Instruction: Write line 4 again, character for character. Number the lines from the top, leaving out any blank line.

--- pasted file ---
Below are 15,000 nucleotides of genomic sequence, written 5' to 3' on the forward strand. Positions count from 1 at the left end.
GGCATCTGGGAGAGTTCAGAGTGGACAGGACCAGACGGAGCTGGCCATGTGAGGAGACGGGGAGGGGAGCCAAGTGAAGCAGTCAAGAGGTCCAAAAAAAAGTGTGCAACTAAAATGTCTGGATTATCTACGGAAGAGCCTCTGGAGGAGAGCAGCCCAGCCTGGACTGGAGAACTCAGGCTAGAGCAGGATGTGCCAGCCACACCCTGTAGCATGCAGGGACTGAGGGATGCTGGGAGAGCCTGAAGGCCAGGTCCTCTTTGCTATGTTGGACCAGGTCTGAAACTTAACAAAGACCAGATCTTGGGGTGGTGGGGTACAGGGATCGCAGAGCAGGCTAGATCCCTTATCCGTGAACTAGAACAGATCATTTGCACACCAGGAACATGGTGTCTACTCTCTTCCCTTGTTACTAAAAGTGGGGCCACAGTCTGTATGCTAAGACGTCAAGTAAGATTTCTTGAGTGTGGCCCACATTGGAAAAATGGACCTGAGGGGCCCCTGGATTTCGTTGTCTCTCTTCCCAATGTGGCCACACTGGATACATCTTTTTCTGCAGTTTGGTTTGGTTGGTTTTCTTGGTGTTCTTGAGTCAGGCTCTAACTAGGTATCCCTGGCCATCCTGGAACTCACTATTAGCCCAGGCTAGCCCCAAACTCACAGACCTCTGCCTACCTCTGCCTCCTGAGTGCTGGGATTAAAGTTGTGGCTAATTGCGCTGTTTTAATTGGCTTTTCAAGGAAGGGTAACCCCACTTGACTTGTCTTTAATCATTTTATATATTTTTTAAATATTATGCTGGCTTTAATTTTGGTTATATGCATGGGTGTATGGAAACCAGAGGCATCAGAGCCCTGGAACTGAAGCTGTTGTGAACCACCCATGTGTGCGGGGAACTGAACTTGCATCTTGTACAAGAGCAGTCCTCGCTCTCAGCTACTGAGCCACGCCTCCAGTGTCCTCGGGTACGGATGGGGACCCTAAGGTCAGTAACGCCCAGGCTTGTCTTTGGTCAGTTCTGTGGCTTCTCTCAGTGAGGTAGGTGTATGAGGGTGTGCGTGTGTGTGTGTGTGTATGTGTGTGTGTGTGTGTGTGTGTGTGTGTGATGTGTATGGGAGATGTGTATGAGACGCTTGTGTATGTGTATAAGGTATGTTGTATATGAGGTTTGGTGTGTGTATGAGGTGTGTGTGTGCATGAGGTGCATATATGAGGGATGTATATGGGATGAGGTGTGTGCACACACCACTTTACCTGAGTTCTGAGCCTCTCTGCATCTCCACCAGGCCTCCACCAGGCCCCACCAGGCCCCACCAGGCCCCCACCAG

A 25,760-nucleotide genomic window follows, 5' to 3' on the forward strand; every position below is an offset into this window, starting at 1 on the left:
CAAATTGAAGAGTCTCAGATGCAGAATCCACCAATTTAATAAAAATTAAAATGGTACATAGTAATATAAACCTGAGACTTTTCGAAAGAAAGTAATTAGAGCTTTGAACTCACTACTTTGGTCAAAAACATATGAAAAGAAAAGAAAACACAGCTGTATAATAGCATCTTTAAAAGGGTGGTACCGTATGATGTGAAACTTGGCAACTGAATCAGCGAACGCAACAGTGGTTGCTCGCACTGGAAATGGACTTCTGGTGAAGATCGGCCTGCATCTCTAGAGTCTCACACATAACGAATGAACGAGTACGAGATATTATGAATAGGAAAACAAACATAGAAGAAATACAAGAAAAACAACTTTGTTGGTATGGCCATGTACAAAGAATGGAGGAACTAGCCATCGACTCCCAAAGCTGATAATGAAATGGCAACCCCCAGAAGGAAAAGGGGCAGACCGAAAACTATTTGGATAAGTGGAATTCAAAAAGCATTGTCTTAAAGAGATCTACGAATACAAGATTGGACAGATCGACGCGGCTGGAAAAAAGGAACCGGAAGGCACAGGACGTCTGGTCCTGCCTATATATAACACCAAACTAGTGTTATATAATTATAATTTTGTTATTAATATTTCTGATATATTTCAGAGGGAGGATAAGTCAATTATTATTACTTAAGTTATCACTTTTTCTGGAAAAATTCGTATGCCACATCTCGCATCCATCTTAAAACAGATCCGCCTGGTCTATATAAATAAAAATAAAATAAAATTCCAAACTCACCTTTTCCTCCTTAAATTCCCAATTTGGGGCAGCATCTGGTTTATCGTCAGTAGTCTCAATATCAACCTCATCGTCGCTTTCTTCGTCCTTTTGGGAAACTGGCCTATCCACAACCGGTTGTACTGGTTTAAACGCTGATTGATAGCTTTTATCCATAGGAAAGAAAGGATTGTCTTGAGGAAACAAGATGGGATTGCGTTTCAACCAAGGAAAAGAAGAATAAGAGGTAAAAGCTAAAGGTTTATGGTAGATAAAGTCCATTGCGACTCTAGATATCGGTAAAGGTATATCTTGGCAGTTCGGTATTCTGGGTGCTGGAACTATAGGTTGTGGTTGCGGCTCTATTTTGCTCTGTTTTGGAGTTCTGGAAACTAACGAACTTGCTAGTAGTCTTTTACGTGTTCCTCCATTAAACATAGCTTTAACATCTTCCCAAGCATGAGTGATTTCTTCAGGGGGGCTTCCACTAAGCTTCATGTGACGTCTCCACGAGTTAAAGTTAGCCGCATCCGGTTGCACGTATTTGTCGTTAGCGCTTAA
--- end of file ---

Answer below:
CAAATTGAAGAGTCTCAGATGCAGAATCCACCAATTTAATAAAAATTAAAATGGTACATAGTAATATAAACCTGAGACTTTTCGAAAGAAAGTAATTAGAGCTTTGAACTCACTACTTTGGTCAAAAACATATGAAAAGAAAAGAAAACACAGCTGTATAATAGCATCTTTAAAAGGGTGGTACCGTATGATGTGAAACTTGGCAACTGAATCAGCGAACGCAACAGTGGTTGCTCGCACTGGAAATGGACTTCTGGTGAAGATCGGCCTGCATCTCTAGAGTCTCACACATAACGAATGAACGAGTACGAGATATTATGAATAGGAAAACAAACATAGAAGAAATACAAGAAAAACAACTTTGTTGGTATGGCCATGTACAAAGAATGGAGGAACTAGCCATCGACTCCCAAAGCTGATAATGAAATGGCAACCCCCAGAAGGAAAAGGGGCAGACCGAAAACTATTTGGATAAGTGGAATTCAAAAAGCATTGTCTTAAAGAGATCTACGAATACAAGATTGGACAGATCGACGCGGCTGGAAAAAAGGAACCGGAAGGCACAGGACGTCTGGTCCTGCCTATATATAACACCAAACTAGTGTTATATAATTATAATTTTGTTATTAATATTTCTGATATATTTCAGAGGGAGGATAAGTCAATTATTATTACTTAAGTTATCACTTTTTCTGGAAAAATTCGTATGCCACATCTCGCATCCATCTTAAAACAGATCCGCCTGGTCTATATAAATAAAAATAAAATAAAATTCCAAACTCACCTTTTCCTCCTTAAATTCCCAATTTGGGGCAGCATCTGGTTTATCGTCAGTAGTCTCAATATCAACCTCATCGTCGCTTTCTTCGTCCTTTTGGGAAACTGGCCTATCCACAACCGGTTGTACTGGTTTAAACGCTGATTGATAGCTTTTATCCATAGGAAAGAAAGGATTGTCTTGAGGAAACAAGATGGGATTGCGTTTCAACCAAGGAAAAGAAGAATAAGAGGTAAAAGCTAAAGGTTTATGGTAGATAAAGTCCATTGCGACTCTAGATATCGGTAAAGGTATATCTTGGCAGTTCGGTATTCTGGGTGCTGGAACTATAGGTTGTGGTTGCGGCTCTATTTTGCTCTGTTTTGGAGTTCTGGAAACTAACGAACTTGCTAGTAGTCTTTTACGTGTTCCTCCATTAAACATAGCTTTAACATCTTCCCAAGCATGAGTGATTTCTTCAGGGGGGCTTCCACTAAGCTTCATGTGACGTCTCCACGAGTTAAAGTTAGCCGCATCCGGTTGCACGTATTTGTCGTTAGCGCTTAA